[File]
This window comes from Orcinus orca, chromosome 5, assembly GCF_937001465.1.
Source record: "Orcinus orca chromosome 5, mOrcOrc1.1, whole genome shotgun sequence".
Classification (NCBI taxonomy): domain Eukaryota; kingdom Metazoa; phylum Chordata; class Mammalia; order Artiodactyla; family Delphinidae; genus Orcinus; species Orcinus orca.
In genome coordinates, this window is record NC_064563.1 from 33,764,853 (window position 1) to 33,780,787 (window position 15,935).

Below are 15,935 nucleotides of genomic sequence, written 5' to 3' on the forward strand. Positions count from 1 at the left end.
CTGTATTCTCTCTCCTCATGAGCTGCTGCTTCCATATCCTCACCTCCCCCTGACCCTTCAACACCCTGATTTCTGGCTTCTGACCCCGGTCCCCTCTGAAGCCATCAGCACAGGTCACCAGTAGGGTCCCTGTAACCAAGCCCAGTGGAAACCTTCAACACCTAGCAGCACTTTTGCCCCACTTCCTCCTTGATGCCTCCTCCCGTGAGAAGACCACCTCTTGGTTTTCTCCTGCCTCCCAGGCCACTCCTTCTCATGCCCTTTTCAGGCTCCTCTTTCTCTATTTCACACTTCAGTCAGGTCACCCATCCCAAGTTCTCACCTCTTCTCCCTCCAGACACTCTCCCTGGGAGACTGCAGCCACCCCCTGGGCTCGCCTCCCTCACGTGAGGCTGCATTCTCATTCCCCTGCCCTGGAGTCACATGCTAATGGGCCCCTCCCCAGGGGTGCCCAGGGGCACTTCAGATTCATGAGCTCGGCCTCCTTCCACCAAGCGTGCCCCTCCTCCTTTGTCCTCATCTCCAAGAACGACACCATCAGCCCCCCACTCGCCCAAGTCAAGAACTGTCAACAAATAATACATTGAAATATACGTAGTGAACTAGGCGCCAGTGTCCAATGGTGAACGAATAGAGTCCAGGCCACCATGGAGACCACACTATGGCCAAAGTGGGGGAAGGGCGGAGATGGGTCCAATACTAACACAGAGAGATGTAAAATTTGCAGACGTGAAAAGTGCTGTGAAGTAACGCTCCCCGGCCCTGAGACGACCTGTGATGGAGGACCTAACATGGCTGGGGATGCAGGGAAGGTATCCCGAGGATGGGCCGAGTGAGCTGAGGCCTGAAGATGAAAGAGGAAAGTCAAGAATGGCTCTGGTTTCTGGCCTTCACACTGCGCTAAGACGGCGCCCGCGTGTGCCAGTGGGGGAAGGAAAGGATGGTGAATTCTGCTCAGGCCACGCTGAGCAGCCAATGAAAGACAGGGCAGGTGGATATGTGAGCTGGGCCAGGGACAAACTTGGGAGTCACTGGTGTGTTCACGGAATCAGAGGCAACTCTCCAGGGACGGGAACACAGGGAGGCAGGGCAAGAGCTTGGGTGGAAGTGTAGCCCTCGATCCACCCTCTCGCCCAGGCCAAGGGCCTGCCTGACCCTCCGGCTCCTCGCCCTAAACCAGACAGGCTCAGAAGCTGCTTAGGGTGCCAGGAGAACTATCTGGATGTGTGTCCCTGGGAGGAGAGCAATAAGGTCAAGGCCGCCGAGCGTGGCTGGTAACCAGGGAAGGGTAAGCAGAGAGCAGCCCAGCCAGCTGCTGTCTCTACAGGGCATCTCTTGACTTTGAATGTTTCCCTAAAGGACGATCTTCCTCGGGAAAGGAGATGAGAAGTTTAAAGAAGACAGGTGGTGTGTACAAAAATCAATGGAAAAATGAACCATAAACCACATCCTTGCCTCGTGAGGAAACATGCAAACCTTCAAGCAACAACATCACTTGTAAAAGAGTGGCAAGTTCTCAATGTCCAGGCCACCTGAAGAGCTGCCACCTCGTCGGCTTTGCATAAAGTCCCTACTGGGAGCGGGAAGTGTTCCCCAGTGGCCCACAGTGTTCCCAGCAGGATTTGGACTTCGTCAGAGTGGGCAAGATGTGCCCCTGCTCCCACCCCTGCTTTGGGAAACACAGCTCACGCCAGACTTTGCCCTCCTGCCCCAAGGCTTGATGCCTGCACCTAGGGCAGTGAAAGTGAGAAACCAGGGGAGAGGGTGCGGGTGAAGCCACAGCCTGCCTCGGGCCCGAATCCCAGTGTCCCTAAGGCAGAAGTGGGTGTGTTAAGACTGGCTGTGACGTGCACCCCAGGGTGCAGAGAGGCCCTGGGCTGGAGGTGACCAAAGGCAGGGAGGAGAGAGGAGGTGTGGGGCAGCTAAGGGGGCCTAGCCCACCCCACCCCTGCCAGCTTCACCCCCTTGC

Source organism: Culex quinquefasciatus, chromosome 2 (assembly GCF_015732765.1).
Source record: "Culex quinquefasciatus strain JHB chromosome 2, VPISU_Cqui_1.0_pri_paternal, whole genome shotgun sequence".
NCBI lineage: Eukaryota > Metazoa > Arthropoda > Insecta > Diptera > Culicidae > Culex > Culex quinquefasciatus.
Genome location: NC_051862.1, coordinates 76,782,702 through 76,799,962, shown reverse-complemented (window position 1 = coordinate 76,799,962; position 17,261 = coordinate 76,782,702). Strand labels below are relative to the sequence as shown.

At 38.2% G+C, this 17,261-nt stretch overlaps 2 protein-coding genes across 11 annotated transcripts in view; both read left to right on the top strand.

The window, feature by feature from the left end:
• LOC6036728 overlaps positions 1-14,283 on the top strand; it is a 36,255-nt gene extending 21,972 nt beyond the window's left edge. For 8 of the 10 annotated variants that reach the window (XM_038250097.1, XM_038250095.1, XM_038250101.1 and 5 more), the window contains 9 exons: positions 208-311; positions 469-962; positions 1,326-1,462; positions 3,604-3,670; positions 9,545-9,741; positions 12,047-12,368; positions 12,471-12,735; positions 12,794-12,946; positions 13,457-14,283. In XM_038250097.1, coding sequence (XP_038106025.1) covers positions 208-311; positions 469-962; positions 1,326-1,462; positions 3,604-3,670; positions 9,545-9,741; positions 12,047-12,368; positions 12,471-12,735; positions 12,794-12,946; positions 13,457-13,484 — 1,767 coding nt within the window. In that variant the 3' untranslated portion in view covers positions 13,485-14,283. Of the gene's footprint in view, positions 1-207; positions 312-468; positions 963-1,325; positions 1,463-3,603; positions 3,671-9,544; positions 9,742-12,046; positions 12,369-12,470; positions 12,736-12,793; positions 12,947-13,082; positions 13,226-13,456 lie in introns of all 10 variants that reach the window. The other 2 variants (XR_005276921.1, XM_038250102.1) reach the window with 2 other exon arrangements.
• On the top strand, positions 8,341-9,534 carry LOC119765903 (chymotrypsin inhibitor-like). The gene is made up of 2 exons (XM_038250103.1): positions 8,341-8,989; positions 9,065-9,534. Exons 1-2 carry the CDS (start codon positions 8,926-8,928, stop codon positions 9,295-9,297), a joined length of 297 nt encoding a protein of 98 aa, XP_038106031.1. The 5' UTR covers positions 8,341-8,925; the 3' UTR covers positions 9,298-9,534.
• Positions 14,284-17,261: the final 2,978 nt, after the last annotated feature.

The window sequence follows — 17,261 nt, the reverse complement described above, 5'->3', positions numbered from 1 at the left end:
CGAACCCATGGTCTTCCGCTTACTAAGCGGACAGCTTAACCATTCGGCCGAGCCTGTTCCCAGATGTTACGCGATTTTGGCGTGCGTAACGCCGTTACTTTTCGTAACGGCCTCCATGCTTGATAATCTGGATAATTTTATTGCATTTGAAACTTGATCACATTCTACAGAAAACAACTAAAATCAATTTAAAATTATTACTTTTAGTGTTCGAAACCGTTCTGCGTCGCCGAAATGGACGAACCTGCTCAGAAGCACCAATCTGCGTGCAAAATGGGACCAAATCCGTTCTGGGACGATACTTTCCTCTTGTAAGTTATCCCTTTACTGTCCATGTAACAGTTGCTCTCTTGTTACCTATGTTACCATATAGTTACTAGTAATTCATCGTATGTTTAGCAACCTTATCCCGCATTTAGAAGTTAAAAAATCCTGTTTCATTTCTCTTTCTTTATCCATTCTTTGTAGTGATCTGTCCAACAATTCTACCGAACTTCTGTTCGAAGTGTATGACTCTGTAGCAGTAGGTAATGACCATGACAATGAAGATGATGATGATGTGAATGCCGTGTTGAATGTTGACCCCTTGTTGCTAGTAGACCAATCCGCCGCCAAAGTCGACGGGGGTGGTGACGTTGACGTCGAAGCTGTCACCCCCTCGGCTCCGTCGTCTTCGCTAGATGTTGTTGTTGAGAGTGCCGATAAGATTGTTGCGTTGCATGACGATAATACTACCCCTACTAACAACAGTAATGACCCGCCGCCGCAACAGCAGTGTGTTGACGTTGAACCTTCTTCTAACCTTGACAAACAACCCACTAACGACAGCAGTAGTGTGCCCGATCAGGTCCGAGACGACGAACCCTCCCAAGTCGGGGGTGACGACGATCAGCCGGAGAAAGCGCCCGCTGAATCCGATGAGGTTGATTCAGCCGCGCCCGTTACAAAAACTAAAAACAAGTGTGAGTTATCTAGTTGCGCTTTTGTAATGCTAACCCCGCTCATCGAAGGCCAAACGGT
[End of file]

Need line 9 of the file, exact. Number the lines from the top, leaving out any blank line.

NCBI lineage: Eukaryota > Metazoa > Arthropoda > Insecta > Diptera > Culicidae > Culex > Culex quinquefasciatus.